TTWA Assignment: Part 1) You are a coach who has just cut an 11-year-old girl from the team. Write an email to her parents, explaining why. Part ) Now you are the school principal. Write an email to the coach who cut the girl from the team, explaining why he is being fired.
Emailing parents is a necessary but irksome job for teachers. The risk to upsetting someone is rather high. I once used the word ‘generosity’ to describe a bumping a deserving student from a C+ to a B-. The parent then replied a day later that her child ‘worked hard’ and did not need any of my ‘generosity.’ Sometimes you learn the hard way.
As a student, it always amused me to stumble upon my teachers outside the classroom: at the mall, in the movie theater, or even on the school parking lot. Somehow it seemed strange to discover that our educators had lives and families outside the school property, as if they had apartments in the teacher lounge or — more abstractly — ceased to exist entirely without their class. I would imagine Mrs. Willis and Mr. Phebus melting from the walls at the ringing of the bells, reforming flesh from discarded glitter glue and construction paper like a Terminator villain armed with copious lesson plans and graded algebra tests.
The motivation behind all scientific discovery begins here . . .
October found me eager and excited, brimming with confidence and creativity for my work . . . at least during weekends. However, Monday mornings broke with the din of a funeral march, disturbing those few early morning dreams and ushering me upstairs upon the family couch while reruns of Law and Order painted visions of murder and desperation before sleep-filled eyes. Waiting to leave the house proved the most trying, as my imagination, planting visions of screaming children and growling soccer moms, tried its damnedest to wrack my body with anxiety, upset my stomach and basically ruin the whole of my week.
Thankfully, I had Dunkin Donuts and their wonderful battalion of iced coffees to attack my flagging spirit and sleep deprivation. Truly, the smell alone had a soothing effect; the extra-large galleon-sized container of liquid energy, a balm to my worries. My imagination, drowning in legal stimulants, learned to behave, and I drove to school, happily contemplating Thanksgiving and Christmas break, only three months away.
The fallout from the field trip befell us the following Monday when Dr. T took us in the conference room for lunch. Slowly Ms. P spilled the story, downplaying our absence at the deli (a little) and deleting the abusive pot-smoker entirely (to be fair, the kids were not involved at all). Continue reading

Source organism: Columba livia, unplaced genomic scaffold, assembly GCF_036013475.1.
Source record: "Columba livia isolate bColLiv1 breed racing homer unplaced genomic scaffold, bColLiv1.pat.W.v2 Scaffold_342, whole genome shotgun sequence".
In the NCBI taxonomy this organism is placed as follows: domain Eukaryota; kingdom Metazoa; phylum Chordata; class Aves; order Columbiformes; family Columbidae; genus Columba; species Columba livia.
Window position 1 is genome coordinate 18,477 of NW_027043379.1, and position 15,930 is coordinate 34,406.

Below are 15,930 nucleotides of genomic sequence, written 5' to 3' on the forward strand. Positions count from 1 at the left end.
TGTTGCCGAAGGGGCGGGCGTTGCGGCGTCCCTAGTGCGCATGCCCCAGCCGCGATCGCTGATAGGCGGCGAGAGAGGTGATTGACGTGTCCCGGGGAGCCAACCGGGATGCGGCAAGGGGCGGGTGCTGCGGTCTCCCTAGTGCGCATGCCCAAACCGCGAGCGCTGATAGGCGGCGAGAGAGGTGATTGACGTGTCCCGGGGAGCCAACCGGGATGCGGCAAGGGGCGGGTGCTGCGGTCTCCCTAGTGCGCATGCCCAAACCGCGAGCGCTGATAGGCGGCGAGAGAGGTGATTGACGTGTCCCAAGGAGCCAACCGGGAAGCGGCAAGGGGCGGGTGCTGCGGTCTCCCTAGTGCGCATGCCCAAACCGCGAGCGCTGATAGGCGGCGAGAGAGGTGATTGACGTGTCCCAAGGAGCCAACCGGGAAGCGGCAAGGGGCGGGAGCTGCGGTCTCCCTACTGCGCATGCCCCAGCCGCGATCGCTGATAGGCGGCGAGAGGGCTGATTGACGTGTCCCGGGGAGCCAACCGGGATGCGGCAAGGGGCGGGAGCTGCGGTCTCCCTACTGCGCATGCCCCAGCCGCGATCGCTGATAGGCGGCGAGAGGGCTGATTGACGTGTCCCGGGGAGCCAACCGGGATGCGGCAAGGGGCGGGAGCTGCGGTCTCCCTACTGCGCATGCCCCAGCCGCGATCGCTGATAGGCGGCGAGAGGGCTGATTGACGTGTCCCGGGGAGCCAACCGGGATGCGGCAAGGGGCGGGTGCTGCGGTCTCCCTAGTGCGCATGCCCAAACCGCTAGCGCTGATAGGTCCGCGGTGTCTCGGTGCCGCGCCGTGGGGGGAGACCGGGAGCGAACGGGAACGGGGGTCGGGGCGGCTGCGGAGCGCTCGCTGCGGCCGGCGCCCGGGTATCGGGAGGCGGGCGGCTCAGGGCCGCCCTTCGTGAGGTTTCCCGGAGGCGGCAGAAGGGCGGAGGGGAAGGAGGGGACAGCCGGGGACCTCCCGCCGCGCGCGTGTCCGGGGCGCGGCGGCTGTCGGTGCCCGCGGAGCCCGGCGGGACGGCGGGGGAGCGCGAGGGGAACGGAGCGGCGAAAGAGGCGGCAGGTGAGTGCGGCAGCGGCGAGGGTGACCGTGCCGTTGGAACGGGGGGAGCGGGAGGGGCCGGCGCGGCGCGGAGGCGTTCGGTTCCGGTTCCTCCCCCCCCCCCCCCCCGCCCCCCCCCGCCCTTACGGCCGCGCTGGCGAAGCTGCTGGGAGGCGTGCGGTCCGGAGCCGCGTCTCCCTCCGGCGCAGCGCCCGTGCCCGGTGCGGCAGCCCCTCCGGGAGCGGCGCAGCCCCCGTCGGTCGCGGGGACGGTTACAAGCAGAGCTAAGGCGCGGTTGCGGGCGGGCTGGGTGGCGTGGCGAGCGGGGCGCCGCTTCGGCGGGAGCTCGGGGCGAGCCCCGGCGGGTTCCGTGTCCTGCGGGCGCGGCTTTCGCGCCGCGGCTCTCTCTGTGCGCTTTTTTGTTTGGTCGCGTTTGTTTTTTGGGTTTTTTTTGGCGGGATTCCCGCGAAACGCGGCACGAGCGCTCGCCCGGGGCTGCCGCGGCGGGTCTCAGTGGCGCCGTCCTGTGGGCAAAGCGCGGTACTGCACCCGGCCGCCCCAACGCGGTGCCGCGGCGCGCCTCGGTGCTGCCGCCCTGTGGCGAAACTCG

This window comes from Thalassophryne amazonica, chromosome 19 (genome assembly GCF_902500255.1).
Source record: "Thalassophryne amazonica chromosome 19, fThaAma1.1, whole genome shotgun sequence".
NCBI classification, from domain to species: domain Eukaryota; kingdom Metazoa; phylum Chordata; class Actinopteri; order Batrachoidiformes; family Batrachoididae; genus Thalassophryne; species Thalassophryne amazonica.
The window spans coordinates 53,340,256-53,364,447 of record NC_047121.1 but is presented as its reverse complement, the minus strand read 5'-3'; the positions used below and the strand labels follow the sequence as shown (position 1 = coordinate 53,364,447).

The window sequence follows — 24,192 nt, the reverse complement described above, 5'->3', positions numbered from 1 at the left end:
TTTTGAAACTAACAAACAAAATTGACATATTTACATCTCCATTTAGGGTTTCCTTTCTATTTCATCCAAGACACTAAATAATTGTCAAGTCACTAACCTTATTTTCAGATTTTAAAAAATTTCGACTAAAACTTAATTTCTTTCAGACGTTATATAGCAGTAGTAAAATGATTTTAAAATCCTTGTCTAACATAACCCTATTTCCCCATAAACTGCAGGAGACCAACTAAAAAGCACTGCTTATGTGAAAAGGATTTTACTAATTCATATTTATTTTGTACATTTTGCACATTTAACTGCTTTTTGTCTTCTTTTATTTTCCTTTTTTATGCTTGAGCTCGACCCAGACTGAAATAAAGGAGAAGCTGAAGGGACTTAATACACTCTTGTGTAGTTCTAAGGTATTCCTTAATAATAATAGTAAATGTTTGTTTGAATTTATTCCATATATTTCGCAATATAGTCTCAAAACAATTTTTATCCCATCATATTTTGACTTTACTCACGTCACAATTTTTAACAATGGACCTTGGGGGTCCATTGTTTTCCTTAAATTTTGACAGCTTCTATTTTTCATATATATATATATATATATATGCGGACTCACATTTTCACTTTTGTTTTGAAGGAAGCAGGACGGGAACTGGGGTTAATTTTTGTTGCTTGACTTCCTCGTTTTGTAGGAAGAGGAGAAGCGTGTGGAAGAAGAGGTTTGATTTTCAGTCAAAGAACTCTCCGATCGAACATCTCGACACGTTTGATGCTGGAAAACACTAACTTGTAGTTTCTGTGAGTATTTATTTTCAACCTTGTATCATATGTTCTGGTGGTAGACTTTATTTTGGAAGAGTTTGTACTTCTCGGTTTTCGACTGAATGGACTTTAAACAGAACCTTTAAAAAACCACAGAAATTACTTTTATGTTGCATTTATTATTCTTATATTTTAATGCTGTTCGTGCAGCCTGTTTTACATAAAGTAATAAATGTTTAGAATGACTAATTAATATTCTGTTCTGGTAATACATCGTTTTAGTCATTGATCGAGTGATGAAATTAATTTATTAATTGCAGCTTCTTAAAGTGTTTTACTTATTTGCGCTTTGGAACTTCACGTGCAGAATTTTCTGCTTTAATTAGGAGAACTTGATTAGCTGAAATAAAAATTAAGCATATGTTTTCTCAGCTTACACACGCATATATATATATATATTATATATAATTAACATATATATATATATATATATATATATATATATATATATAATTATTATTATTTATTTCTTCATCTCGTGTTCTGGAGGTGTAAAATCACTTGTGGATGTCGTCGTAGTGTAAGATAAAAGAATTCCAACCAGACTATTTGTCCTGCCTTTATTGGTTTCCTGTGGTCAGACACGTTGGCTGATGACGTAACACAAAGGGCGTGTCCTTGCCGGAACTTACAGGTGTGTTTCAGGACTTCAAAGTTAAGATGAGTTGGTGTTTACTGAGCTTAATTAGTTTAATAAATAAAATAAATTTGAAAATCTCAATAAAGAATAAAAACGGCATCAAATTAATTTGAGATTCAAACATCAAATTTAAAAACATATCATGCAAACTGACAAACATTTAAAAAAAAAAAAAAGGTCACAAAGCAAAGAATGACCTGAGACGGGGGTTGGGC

My lesson on Native Americans allowed us to make ceremonial masks.
“. . . and now I would like to introduce our newest teacher, Mr. Murph . . .”
Dr. T pauses to laugh. A few amused smiles dance across the faces of my fellow teachers. I politely offer a grin, grateful for a few extra minutes to map out my introduction.
“Actually, our second Mr. Murph . . . as you can see we’ve hired not only another Jess, but another Murph as well this year. As many of you know, we already have a Mr. Murph teaching gym,” she gestured toward the grizzled man in grey sweats, two seats down; Mr Murph nodded. “For the sake of the kids, we probably won’t change his name. So we’ll have to think of another nickname for you, Murph. Have you thought up anything yet? Mr. Murphey, maybe?”
“Um . . .” I momentarily falter. “Well, the kids have dubbed me MK . . . uh, using my first and last initials.”
“Ooo . . . I like that . . . Mr. MK,” Ms P, the drama teacher, interjected with a deep British accent. “Kinda rolls off the tongue.”
A frown lingers on Dr. T’s face for a second or two, yet just as quickly, she returns to her sales-pitch, all smiles and gratitude. Two weeks into my teaching post at Unity, and I still felt rather guarded toward the school principal. Though impressions varied among the staff, I treated my employer with polite respect and mild indifference. Continue reading